Living with the genetic disorder cystic fibrosis, Michael B. Twomey discovered technologies to reconnect with his loved ones when the COVID-19 pandemic forced him to isolate. His testimonial demonstrates that even apparently simple inventions can dramatically change the lives of patients.
We often take computers, smartphones, or access to the internet for granted. Yet, too rarely, we ask ourselves: what would life be like without them? How would we communicate with a doctor or family during the pandemic? How would we call for help when we need it? How would we cultivate the social bonds so essential to us?
It is remarkable how Michael uses technology to stay connected to the people who matter most. His story proves that people are resilient to life’s crises primarily through their own strength and determination.
Humans have always used various tools to make their lives easier or deal with problems. Today, many of them are digital devices with the potential that we have only started to explore.
The burden of the illness
“It’s a fresh spring day outside, with cherry blossom petals scattered randomly all over the grass, a lawnmower purring in the distance. It seems like any other spring day that I have lived in the 48 years of my life, but with one major difference – I’m cocooning, trapped in an unnatural existence.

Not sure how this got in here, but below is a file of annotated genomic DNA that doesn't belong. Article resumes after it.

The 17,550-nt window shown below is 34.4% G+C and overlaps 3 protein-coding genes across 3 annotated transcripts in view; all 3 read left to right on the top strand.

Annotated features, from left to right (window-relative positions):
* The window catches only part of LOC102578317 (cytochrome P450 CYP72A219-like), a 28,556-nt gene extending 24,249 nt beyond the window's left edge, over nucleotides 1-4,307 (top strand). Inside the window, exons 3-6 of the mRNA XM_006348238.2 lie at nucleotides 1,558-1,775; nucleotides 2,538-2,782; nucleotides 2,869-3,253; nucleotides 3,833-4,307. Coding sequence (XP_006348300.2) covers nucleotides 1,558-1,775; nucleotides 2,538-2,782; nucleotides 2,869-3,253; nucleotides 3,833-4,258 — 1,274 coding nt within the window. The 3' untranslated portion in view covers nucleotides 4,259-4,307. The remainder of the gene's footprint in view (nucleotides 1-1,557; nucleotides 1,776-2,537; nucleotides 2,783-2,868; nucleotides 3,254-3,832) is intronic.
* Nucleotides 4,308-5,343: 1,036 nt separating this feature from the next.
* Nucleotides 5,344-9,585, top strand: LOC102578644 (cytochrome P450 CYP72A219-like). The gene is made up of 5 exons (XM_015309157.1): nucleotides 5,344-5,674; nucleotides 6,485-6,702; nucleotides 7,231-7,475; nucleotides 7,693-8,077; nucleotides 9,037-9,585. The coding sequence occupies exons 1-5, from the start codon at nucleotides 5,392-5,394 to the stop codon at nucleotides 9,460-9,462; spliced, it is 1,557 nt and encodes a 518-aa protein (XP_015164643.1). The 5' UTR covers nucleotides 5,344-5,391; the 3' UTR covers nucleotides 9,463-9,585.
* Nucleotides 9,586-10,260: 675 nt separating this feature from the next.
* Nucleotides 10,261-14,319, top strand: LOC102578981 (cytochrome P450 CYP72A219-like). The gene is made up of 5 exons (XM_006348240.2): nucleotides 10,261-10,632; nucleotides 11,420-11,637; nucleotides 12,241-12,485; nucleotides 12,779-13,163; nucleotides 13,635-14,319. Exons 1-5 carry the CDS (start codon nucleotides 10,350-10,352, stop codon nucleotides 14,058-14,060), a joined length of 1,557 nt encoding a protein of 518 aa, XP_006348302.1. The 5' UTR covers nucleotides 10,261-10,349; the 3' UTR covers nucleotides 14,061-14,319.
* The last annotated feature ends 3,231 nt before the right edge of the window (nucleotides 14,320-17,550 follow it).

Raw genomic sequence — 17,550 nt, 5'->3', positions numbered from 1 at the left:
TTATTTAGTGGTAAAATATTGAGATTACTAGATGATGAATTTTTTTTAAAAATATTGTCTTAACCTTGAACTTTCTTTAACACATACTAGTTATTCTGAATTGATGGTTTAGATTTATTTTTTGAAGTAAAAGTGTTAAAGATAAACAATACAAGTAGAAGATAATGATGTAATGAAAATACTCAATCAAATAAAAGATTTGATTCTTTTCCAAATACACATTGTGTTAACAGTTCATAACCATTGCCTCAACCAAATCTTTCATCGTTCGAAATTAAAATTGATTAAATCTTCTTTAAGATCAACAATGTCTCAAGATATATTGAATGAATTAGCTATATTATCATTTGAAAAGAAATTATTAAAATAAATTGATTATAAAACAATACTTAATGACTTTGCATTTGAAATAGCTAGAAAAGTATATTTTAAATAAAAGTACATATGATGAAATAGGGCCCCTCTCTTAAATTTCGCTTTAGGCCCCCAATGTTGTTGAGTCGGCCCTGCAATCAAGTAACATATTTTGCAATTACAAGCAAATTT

My chronic condition Cystic Fibrosis – a life-threatening hereditary condition that primarily affects the lungs and digestive system – has forced me into a new reality. Though not unaccustomed to distancing myself from others who may endanger my health from the “normal” cough and colds, with the arrival of the COVID-19, I find myself in unfamiliar territory.
As a patient with a chronic disease, one must appreciate that I live with the burden of this illness every day. There are no breaks. It is part of my life.
Add in a deadly virus to the equation, and one may come to comprehend why I am now experiencing fear and unease that I have not felt before. However, I have never let this condition define me or my life. My mantra has always been: “Get busy living, no giving in.”
The COVID-19 pandemic and the wonders of innovation
However, I will never forget the 12th of March 2020. I was forced to move out of my home away from my young son and wife. My wife was still going to work, and my child was still attending school. So as they were coming into contact with others within the community, they risked bringing the coronavirus COVID-19 into the house, risked giving it to me.
My wife and I had discussed the situation at length and felt moving into isolation was the more prudent thing to do, given the gravity of the situation. I would move in with my elderly parents and cocoon with them. They, too, were in a “high-risk category.” I will never forget the last hugs as I walked out the front door. I drove to my parents broken-hearted, tears in my eyes. When would I see them again? I was on the run.
On the run from a deadly virus that has halted my normality, I felt like I was in a movie of the future, where technology facilitates a deeply immersive experience. I was not enjoying this movie experience, however. Nevertheless, I have really come to appreciate the wonders of technology, previously taken for granted. I have come to truly value the contribution that today’s connected technologies have made to me whilst trying to cope with life in a pandemic. A life that a virus that has turned upside down, resulting in what often seems like an unreal and sometimes cruel world.